Articles / 03.29.2017
In my last blog post, I talked about my travels to San Diego, where I had the opportunity to learn more about that community’s emergent interest in impact investing. Since then, I traveled to conferences in New Orleans and Denver, to engage with some of the most active foundations (Confluence Philanthropy) and angel investors (Investors Circle) in the impact investment industry. I believe I was the only person to attend both events, so I thought I’d share a few reflections.
By way of background, Confluence included trustees who are deploying endowment dollars across the capital stack (e.g. predominantly grants, but also some PRIs and MRIs) in service to their mission. On the other hand, Investors Circle included individuals who are investing in early-stage companies high on promise, but perhaps short on profits (at least for the time being). Together, these impact investors are tackling predictable issues, such as climate change, affordable housing, and gender inequality. But other interesting similarities braided through many of the discussions I had at both events.
Motivation is rising
This is a polite way of saying that many of the attendees at both conferences were pissed off. Sure, they were angry about President Trump’s divisive campaign rhetoric, questionable cabinet appointees, and early executive actions. But others were every bit as upset about income inequality as the proverbial white, rural Trump voter. That said, the most fervent remarks were around climate change and healthcare, two issues where conference attendees consistently lamented the administration’s approach. In response, several foundation representatives suggested that their grantmaking would increase and/or shift, while individual investors seemed undeterred by the political morass.
Discernment is sharpening
I’ve expressed concerns elsewhere about a forthcoming tide of impact-washing, in which profiteers will increasingly highlight the social and environmental benefits of every investment. If the judgment of Confluence and IC members is any indication of the state of the industry, then my fear may be overblown. Simply put, they won’t stand for that shit. I saw one woman rip the impact bona fides of an opportunity, rightfully criticizing the approach as patronizing while questioning its efficacy. Meanwhile, social justice was an undercurrent at both events, with attendees looking beyond the surface-level story to ask pointed questions about how their capital can catalyze change.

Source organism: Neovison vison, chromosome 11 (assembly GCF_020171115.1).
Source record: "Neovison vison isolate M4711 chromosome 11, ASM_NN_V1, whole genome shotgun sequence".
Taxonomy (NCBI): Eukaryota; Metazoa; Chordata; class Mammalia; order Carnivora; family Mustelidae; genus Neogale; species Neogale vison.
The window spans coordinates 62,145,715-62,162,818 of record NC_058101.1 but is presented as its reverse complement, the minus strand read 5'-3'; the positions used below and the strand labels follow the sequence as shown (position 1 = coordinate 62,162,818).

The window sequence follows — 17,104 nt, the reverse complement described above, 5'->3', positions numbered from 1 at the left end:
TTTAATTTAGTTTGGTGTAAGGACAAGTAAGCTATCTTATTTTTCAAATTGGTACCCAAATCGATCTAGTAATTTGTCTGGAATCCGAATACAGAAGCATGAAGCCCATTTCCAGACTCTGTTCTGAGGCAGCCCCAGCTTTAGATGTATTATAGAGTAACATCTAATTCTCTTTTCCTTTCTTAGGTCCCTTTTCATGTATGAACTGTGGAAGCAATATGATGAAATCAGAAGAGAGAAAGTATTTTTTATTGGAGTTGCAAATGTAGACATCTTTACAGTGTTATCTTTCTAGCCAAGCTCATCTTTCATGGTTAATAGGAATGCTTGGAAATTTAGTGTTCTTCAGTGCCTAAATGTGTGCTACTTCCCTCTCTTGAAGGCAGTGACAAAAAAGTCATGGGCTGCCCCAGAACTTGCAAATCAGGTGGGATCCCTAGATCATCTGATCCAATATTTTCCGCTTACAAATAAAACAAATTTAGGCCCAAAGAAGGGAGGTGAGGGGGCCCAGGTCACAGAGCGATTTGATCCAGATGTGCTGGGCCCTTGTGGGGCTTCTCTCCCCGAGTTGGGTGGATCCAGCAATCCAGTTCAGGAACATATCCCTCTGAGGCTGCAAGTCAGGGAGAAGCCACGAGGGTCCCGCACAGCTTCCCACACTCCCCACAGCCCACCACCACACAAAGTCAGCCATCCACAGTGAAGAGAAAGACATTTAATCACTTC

Involvement is deepening
IC members are steadfastly committed to working in close cooperation with one another, partly to relieve due diligence costs, but also to share lessons learned. In fact, there was a half-day session focused on investing in global health, in which investors of diverse experience shared their best practices – and worst mistakes. Confluence was no different and had informative sessions on a range of familiar administrative subjects (e.g. legal strategies, board governance, fiduciary duty) and unfamiliar impact themes (e.g. geoengineering, LGBT corporate engagement, disaster recovery). More impressively, there were field trips into the surrounding community, where attendees witnessed regional approaches to affordable housing, coastal wetland resilience, sustainable food, and the legacy of slavery. My point is that the range of issue areas is widening, and at the same time, stakeholders’ willingness to engage is strengthening.
What this means, at least to me, is that we are finally moving away from the what (is impact?) and why (do we need to do this?), onto the who (wins and loses?) and how (do we do this right?).
And yet, I can’t shake one final thought…
Inertia is stifling
This observation is a little hard to square with the previous three. And while I am a raucous cheerleader for impact investing, I must admit that I find this stubborn sentiment a bit deflating.
At Confluence, the CEO of a pioneering foundation revealed that at least one of her board members still wasn’t sold on the practice – even though they had already committed 10% of fiduciary assets to impact. Another foundation executive confided that his board had approved a small ESG carve out last year. However, they subsequently shut down continued consideration of impact investing after the public equity strategy experienced extremely slight underperformance (and over a very short period no less). Given how few foundations have aligned their endowments with their missions, these stories are representative. Put another way, there are plenty of trustees and board members across the country who don’t attend Confluence, and otherwise maintain a prohibitive perspective toward impact investing.
How can we change this?
To be clear, I don’t expect foundations to “write checks” as quickly as IC members. (That said, kudos to the organization and its members for their heightened emphasis on a streamlined approach, which is clearly translating into increased deal volume.) I also appreciate the fiduciary duty and CYA mentality that necessarily guide most trustees. But if my recent travels to New Orleans and Denver have shown me anything, it is that even those who are merely curious about impact investing can quickly move up the learning curve with committed collaborators.
They may just have to travel a bit.